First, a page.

This song gained the Band their highest UK chart placing, a no 16 compared to the no 21 The Weight achieved.
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Not had one from Sweet for a while.
This again is from their later phase.
Just about everyone’s memories of Stealers Wheel start (and most people’s end) with Stuck in the Middle With You with the addition of, perhaps, Star, but the first time I encountered them was on the release of the eponymous LP and what I believe was their initial UK TV appearance where they performed the opening track Late Again. The blend of the voices of Joe Egan and Gerry Rafferty was distinctive and different to anything else around at the time.
Late Again may be a little slow in tempo (some may even think it a dirge) but it stuck with me and I later bought the album.
Everyone remembers the Buggles big hit Video Killed the Radio Star but I always had a soft spot for this lament about the old film studios.
In one of my early posts about The Troggs I mentioned a promotional film they made while walking about in a forest and that I could no longer find it on the web.
Well, now I have – except their stripy jackets are nowhere in evidence.
The follow up to Living in the Past. As I recall this was a hit at the back end of 1969 and on into 1970. The group’s second single to reach the top ten.
I’ve just seen from the club website that one of Sons’ most loyal servants, left back Andy Jardine, has died.
He played a total of 364 games for the club in the 1950s and 60s – including 309 times with Tommy Govan as his partner at full back.
The pairing more or less picked itself. I can still hear the Boghead announcer intoning, “Robertson, Govan and Jardine,” or “Crawford, Govan and Jardine,” as the first three names on the team sheet.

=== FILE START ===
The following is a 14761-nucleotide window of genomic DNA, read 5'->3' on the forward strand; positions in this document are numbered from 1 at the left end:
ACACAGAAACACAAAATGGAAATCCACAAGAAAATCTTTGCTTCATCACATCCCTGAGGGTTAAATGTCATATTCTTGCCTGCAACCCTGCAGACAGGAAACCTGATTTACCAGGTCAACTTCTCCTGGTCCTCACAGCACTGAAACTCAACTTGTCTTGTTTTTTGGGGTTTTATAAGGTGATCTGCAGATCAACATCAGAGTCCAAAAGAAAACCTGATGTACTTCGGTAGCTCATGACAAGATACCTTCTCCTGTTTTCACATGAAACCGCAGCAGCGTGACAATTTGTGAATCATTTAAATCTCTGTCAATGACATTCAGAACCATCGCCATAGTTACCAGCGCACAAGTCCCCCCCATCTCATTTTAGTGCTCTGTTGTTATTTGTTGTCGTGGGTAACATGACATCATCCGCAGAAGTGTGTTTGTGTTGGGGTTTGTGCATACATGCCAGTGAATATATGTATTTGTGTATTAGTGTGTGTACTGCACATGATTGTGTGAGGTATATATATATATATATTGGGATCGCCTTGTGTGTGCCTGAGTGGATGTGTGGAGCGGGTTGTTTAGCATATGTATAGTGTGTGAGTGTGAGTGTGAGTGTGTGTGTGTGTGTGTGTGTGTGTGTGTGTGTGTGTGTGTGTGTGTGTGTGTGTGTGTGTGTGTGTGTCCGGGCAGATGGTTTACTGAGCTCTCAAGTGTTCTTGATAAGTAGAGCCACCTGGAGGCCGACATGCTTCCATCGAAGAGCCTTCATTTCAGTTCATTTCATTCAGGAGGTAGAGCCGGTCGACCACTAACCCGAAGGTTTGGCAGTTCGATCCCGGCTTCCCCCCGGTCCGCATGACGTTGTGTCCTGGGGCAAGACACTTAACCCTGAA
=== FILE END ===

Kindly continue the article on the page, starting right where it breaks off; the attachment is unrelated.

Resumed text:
Andy’s last appearance for the club was historic in another sense. It was in the 5-1 win over Third Lanark which was that club’s last ever game.
My last memory of Andy is of that Christmas Day game at Love Street, Paisley in 1971 when big Roy McCormack scored the best goal I’ve ever seen by a Sons player. Andy wasn’t playing, he was a spectator – can of beer in hand (yes, you could bring beer into the ground in those days) – dispensing ex-player’s wisdom to his successor at left back that day, Billie Wilkinson. “Nice wee nudge, son. Oh, unlucky. He’s seen it.”
Andy Jardine, long-standing left back. So it goes.
Another admonitory tale.
I remember this single being advertised on the NME – complete with pictures of Lily.
There is a video of this on You Tube showing pictures of various Lilies. Not quite the thing for the blog though.
After their next LP, Seventh Sojourn, which spawned two singles in Isn’t Life Strange and I’m Just a Singer (In a Rock and Roll Band) both of which – unlike The Story in Your Eyes – troubled the charts, the Moody Blues broke up.
During the five years they spent apart most of them released solo LPs but the most successful venture was a collaboration between Justin Hayward and John Lodge which produced the LP Blue Jays but most memorably the song Blue Guitar, a no 8 hit in the UK. According to the Wiki article above Hayward actually recorded this with 10cc rather than Lodge but nevertheless the two took “Blue Jays” on the road mainly – as I recall Lodge introducing the track on stage – because of Blue Guitar.
Here they are performing it (ie miming) on Supersonic.
A Clive Westlake song that is lyrically reminiscent of last week’s first offering by Goffin and King in the lines, “Tomorrow will you still be here? / Tomorrow will come but I fear / that what is happening to me is only a dream…” but sung by the performer of the second.
Like Goin’ Back this is just a little heavy on the orchestral backing but it has power and pathos both.